The appalling (and deadly) COVID empathy gap

We’ve seen lots of heroes during the COVID-19 pandemic, from the doctors and nurses working arduous, non-stop shifts caring for sick patients to the farmers, field workers, food processors, and grocery store workers who have kept us fed at the risk of life and health. Human nature being what it is, we’ve also seen some abuses, as well as people refusing to take steps to protect themselves and others by not wearing masks and ignoring social distancing guidelines despite the copious evidence of their benefits.

FILE PHOTO: A Tyson Foods pork processing plant, temporarily closed due to an outbreak of the coronavirus disease (COVID-19), is seen in Waterloo, Iowa, U.S. April 29, 2020. REUTERS/Brenna Norman/File Photo

A story out of Iowa last week may reveal just how low we can go when it comes to callous disregard for our fellow human beings. The Iowa Capital Dispatch reported that in a suit filed against Tysons Foods, management employees at a meatpacking plant in Waterloo “organized a cash-buy-in, winner-take-all, betting pool for supervisors and managers to wager how many plant employees would test positive for COVID-19.” The suit further alleges that supervisors were directed to ignore COVID symptoms among workers and pressure frontline employees to continue working even if they were sick. COVID infections became so widespread that these same managers began avoiding the factory floor out of fear for their own health. It almost (but not quite) goes without saying that the workers are mainly immigrants and minorities while the managers are mainly not.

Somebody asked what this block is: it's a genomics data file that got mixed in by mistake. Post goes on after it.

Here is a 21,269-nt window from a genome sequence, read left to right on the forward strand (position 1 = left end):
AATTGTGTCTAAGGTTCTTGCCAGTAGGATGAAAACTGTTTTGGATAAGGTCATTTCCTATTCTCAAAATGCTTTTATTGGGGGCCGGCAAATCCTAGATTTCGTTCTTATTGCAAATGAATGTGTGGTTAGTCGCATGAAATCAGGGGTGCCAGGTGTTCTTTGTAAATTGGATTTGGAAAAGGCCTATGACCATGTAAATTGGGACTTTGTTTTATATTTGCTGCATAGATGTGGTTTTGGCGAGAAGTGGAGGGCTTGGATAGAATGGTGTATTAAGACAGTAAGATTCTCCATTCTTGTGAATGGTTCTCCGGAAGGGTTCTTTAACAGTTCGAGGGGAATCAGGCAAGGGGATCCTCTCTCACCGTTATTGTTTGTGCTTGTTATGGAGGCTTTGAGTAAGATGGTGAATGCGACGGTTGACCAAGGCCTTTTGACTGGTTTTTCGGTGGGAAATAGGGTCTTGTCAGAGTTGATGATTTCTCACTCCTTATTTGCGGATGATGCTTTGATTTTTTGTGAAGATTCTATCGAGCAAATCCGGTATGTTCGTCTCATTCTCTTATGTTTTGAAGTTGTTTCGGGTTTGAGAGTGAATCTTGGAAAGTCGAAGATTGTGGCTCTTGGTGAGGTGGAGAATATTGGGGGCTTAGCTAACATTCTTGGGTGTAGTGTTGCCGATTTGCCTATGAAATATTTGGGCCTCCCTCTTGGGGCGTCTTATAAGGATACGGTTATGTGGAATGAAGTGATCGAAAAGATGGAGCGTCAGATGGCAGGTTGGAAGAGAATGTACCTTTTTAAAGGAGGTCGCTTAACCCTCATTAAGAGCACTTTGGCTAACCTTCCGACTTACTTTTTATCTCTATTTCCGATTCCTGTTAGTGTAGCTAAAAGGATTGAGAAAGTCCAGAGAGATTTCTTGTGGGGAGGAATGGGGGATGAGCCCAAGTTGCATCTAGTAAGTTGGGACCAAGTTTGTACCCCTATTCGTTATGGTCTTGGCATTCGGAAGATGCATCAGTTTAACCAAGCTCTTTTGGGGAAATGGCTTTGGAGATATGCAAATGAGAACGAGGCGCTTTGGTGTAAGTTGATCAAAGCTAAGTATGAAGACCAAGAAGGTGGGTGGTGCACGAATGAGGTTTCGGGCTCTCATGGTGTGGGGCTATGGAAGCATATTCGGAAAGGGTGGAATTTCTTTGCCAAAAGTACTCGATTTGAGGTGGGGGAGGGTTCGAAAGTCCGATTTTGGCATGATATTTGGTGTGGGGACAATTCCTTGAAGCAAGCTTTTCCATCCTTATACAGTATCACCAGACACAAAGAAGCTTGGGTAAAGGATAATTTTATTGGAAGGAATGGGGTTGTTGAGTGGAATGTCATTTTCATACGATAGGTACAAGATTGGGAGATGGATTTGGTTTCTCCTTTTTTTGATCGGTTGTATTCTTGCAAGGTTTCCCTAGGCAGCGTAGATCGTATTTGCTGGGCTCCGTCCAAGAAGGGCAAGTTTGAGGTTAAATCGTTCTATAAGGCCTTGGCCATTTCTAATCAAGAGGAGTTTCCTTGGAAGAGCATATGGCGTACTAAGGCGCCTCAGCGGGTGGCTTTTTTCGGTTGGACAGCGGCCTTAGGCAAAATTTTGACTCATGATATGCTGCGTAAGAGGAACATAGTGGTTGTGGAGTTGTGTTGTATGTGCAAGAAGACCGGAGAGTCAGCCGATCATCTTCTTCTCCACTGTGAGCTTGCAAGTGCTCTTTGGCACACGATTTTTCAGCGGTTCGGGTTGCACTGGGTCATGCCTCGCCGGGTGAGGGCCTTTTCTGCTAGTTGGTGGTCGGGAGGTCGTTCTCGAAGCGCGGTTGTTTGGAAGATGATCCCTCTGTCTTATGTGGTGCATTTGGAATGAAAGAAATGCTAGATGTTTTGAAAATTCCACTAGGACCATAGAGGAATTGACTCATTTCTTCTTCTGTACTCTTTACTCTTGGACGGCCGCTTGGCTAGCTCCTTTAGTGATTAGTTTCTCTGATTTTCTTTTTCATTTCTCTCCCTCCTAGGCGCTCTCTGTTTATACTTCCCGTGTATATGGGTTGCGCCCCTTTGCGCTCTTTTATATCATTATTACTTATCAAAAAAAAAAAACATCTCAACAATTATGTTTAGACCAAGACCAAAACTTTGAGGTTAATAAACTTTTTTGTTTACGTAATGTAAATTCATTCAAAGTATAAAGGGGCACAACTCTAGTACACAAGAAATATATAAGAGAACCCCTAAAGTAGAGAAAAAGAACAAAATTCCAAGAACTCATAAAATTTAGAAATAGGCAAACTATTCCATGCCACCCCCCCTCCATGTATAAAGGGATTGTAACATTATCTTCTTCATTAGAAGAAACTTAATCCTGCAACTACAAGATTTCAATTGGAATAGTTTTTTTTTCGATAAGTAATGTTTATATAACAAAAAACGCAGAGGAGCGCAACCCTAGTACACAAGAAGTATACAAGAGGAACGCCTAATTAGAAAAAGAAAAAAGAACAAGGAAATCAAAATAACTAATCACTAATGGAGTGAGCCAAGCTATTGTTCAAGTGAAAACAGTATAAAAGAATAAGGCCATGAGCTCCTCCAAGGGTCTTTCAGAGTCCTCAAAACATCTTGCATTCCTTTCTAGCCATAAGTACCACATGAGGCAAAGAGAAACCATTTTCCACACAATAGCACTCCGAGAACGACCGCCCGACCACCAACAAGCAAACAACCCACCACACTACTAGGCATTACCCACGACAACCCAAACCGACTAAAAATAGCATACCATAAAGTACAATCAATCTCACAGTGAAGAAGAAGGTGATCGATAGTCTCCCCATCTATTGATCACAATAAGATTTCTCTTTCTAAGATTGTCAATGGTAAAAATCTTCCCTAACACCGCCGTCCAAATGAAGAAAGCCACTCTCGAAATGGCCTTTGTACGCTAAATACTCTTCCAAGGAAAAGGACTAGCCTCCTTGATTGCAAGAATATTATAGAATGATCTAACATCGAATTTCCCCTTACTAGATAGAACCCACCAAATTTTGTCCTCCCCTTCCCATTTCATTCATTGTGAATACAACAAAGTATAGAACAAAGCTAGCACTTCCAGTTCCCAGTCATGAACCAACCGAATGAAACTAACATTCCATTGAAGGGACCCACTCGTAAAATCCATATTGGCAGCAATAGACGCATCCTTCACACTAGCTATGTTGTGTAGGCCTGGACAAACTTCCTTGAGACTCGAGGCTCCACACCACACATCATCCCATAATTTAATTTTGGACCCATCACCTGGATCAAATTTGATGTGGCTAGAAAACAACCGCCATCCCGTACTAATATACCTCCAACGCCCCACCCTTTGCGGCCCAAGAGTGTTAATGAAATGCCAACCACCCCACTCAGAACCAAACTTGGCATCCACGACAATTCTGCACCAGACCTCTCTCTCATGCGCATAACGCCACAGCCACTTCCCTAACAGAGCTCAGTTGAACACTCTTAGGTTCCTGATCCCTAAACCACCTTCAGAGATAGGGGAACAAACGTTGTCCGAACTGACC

To add a final insult to the injury, the suit alleges that executives from Tyson lobbied the Governor of Iowa for protection against lawsuits arising from workplace illnesses. One third of the nearly 3000 workers at the plant have been infected and at least five have died, circumstances that are unfortunately common in the meatpacking industry.

A market economy and the opportunity to rise means tolerating inequality. But it shouldn’t mean tolerating discrimination, abuse, and indifference. It’s time for America to match its rhetorical praise of “essential workers” with policies and actions that honor them by doing more to keep them safe and sanctioning abuses against them.

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